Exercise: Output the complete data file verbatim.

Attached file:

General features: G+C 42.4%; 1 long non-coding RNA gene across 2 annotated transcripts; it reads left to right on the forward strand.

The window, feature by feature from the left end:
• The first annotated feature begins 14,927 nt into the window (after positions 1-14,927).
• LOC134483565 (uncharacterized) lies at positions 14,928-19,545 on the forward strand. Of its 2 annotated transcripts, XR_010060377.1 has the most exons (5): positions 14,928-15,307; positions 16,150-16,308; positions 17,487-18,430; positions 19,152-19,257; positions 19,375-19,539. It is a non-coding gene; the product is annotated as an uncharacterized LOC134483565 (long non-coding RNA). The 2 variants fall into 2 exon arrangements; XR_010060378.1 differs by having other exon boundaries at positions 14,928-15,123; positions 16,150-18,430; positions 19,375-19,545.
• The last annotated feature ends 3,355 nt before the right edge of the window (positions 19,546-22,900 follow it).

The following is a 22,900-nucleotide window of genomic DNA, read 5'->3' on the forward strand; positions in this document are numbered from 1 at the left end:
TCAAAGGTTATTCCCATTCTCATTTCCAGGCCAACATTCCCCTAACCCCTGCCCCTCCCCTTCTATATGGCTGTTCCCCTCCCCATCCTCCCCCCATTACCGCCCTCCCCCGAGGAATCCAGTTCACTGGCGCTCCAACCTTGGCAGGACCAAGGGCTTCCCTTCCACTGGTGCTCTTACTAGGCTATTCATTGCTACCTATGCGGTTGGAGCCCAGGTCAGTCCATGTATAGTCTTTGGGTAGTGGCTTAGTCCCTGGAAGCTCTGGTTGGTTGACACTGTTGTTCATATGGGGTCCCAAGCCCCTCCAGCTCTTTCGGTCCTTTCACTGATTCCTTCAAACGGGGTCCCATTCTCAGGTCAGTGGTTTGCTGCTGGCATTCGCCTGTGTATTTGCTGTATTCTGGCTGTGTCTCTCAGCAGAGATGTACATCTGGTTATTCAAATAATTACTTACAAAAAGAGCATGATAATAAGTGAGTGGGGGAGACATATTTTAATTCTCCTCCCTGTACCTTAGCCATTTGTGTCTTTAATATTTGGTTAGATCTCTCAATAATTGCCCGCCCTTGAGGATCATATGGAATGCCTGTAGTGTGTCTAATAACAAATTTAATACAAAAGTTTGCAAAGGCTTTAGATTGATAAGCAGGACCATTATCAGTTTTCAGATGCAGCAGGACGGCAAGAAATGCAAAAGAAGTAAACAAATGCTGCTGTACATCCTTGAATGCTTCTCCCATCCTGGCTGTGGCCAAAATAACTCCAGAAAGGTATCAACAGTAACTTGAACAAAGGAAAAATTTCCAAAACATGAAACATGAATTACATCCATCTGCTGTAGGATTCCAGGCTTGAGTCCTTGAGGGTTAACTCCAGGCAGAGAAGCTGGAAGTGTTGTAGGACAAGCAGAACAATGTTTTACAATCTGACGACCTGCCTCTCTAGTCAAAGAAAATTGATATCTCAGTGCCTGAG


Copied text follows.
General features: G+C 42.4%; 1 long non-coding RNA gene across 2 annotated transcripts; it reads left to right on the forward strand.

The window, feature by feature from the left end:
• The first annotated feature begins 14,927 nt into the window (after positions 1-14,927).
• LOC134483565 (uncharacterized) lies at positions 14,928-19,545 on the forward strand. Of its 2 annotated transcripts, XR_010060377.1 has the most exons (5): positions 14,928-15,307; positions 16,150-16,308; positions 17,487-18,430; positions 19,152-19,257; positions 19,375-19,539. It is a non-coding gene; the product is annotated as an uncharacterized LOC134483565 (long non-coding RNA). The 2 variants fall into 2 exon arrangements; XR_010060378.1 differs by having other exon boundaries at positions 14,928-15,123; positions 16,150-18,430; positions 19,375-19,545.
• The last annotated feature ends 3,355 nt before the right edge of the window (positions 19,546-22,900 follow it).

The following is a 22,900-nucleotide window of genomic DNA, read 5'->3' on the forward strand; positions in this document are numbered from 1 at the left end:
TCAAAGGTTATTCCCATTCTCATTTCCAGGCCAACATTCCCCTAACCCCTGCCCCTCCCCTTCTATATGGCTGTTCCCCTCCCCATCCTCCCCCCATTACCGCCCTCCCCCGAGGAATCCAGTTCACTGGCGCTCCAACCTTGGCAGGACCAAGGGCTTCCCTTCCACTGGTGCTCTTACTAGGCTATTCATTGCTACCTATGCGGTTGGAGCCCAGGTCAGTCCATGTATAGTCTTTGGGTAGTGGCTTAGTCCCTGGAAGCTCTGGTTGGTTGACACTGTTGTTCATATGGGGTCCCAAGCCCCTCCAGCTCTTTCGGTCCTTTCACTGATTCCTTCAAACGGGGTCCCATTCTCAGGTCAGTGGTTTGCTGCTGGCATTCGCCTGTGTATTTGCTGTATTCTGGCTGTGTCTCTCAGCAGAGATGTACATCTGGTTATTCAAATAATTACTTACAAAAAGAGCATGATAATAAGTGAGTGGGGGAGACATATTTTAATTCTCCTCCCTGTACCTTAGCCATTTGTGTCTTTAATATTTGGTTAGATCTCTCAATAATTGCCCGCCCTTGAGGATCATATGGAATGCCTGTAGTGTGTCTAATAACAAATTTAATACAAAAGTTTGCAAAGGCTTTAGATTGATAAGCAGGACCATTATCAGTTTTCAGATGCAGCAGGACGGCAAGAAATGCAAAAGAAGTAAACAAATGCTGCTGTACATCCTTGAATGCTTCTCCCATCCTGGCTGTGGCCAAAATAACTCCAGAAAGGTATCAACAGTAACTTGAACAAAGGAAAAATTTCCAAAACATGAAACATGAATTACATCCATCTGCTGTAGGATTCCAGGCTTGAGTCCTTGAGGGTTAACTCCAGGCAGAGAAGCTGGAAGTGTTGTAGGACAAGCAGAACAATGTTTTACAATCTGACGACCTGCCTCTCTAGTCAAAGAAAATTGATATCTCAGTGCCTGAG